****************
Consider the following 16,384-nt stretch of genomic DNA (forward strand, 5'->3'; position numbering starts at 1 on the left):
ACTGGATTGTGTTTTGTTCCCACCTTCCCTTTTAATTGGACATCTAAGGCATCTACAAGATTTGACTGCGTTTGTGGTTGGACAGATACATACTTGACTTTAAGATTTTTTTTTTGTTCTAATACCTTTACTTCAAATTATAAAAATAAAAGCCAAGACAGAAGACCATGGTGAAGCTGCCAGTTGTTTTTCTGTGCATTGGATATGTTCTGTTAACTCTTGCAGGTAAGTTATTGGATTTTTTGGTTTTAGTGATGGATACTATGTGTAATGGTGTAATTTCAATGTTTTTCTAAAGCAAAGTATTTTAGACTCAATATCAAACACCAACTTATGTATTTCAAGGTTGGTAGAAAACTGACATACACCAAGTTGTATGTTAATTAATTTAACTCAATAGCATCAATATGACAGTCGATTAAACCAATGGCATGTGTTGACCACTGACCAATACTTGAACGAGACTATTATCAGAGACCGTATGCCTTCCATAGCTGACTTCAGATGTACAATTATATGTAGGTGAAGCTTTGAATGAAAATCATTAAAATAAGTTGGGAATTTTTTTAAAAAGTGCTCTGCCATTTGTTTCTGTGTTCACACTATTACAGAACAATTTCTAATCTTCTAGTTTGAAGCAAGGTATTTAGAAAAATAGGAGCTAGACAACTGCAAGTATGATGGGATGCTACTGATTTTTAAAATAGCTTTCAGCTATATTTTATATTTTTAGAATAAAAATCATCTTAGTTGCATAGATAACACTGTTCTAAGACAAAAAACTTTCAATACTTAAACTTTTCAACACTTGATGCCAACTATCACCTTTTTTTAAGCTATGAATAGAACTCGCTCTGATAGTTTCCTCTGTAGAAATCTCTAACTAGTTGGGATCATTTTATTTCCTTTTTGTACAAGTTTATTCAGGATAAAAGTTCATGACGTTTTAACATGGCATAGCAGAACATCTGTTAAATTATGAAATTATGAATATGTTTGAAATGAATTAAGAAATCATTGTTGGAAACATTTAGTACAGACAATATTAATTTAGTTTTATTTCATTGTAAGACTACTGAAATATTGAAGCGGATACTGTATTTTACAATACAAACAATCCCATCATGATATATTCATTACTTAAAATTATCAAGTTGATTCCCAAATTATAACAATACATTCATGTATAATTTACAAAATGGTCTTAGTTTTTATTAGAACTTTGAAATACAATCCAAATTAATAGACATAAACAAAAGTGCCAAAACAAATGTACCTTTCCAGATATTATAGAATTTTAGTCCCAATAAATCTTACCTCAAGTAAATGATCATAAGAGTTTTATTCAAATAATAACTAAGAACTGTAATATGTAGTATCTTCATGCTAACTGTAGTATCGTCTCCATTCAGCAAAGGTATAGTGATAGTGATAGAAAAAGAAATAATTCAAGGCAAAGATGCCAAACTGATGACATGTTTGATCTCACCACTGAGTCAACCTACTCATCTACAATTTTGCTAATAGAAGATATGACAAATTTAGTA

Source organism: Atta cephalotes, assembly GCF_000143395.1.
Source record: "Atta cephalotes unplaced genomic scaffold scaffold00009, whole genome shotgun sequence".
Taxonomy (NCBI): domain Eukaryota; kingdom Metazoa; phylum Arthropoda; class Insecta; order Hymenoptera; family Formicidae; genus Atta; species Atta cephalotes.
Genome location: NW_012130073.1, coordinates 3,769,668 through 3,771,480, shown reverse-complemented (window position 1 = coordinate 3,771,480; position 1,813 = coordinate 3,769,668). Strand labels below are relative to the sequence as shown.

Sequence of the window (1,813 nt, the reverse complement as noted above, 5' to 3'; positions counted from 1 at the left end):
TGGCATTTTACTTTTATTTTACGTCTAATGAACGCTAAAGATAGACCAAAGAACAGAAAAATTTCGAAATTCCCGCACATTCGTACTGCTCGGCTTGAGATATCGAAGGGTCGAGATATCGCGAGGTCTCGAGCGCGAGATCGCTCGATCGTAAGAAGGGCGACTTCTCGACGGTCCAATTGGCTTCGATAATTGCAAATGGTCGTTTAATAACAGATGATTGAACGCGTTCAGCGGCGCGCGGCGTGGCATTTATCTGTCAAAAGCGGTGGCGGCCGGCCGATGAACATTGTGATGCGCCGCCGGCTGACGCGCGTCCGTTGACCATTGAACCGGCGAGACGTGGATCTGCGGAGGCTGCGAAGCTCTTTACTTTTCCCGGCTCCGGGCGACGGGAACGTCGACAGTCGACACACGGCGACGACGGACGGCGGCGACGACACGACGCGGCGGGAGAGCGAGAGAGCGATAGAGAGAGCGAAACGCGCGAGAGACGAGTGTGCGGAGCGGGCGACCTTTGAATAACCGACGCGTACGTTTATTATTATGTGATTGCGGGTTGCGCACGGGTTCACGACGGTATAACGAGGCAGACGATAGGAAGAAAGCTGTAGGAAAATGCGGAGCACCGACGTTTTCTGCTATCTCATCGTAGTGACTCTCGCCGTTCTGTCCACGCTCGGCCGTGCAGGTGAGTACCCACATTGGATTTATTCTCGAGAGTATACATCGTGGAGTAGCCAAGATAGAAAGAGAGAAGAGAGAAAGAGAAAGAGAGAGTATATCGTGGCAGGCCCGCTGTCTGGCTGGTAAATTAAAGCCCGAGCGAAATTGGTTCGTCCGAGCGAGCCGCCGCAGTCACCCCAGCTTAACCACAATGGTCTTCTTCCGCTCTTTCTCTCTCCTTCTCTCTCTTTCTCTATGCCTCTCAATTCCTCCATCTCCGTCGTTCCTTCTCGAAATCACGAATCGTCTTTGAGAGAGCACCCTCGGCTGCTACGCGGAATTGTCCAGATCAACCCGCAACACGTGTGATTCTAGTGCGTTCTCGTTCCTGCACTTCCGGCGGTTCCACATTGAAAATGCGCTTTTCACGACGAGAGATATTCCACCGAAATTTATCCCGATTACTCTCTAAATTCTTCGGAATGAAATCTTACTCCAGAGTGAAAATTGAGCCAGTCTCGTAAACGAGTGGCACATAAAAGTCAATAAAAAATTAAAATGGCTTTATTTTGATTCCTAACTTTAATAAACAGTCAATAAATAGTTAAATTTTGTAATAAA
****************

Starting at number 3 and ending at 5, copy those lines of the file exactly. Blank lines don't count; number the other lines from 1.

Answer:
Source organism: Atta cephalotes, assembly GCF_000143395.1.
Source record: "Atta cephalotes unplaced genomic scaffold scaffold00009, whole genome shotgun sequence".
Taxonomy (NCBI): domain Eukaryota; kingdom Metazoa; phylum Arthropoda; class Insecta; order Hymenoptera; family Formicidae; genus Atta; species Atta cephalotes.